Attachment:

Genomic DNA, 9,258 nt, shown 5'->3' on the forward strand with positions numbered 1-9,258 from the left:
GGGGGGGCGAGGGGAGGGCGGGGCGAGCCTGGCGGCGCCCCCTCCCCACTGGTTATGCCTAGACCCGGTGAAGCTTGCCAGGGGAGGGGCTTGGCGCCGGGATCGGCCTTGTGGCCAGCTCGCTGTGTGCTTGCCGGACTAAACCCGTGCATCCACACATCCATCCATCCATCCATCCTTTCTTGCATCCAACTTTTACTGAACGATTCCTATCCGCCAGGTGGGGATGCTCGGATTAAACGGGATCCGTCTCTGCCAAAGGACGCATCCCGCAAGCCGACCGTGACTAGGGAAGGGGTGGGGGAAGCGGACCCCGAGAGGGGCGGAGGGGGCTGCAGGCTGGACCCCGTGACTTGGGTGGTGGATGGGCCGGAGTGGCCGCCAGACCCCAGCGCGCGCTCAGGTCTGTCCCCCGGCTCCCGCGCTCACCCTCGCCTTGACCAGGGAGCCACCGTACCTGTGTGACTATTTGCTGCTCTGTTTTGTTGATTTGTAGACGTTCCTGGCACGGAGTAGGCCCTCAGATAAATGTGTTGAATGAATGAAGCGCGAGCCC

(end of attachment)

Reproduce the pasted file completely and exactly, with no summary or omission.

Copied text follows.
Genomic DNA, 9,258 nt, shown 5'->3' on the forward strand with positions numbered 1-9,258 from the left:
GGGGGGGCGAGGGGAGGGCGGGGCGAGCCTGGCGGCGCCCCCTCCCCACTGGTTATGCCTAGACCCGGTGAAGCTTGCCAGGGGAGGGGCTTGGCGCCGGGATCGGCCTTGTGGCCAGCTCGCTGTGTGCTTGCCGGACTAAACCCGTGCATCCACACATCCATCCATCCATCCATCCTTTCTTGCATCCAACTTTTACTGAACGATTCCTATCCGCCAGGTGGGGATGCTCGGATTAAACGGGATCCGTCTCTGCCAAAGGACGCATCCCGCAAGCCGACCGTGACTAGGGAAGGGGTGGGGGAAGCGGACCCCGAGAGGGGCGGAGGGGGCTGCAGGCTGGACCCCGTGACTTGGGTGGTGGATGGGCCGGAGTGGCCGCCAGACCCCAGCGCGCGCTCAGGTCTGTCCCCCGGCTCCCGCGCTCACCCTCGCCTTGACCAGGGAGCCACCGTACCTGTGTGACTATTTGCTGCTCTGTTTTGTTGATTTGTAGACGTTCCTGGCACGGAGTAGGCCCTCAGATAAATGTGTTGAATGAATGAAGCGCGAGCCC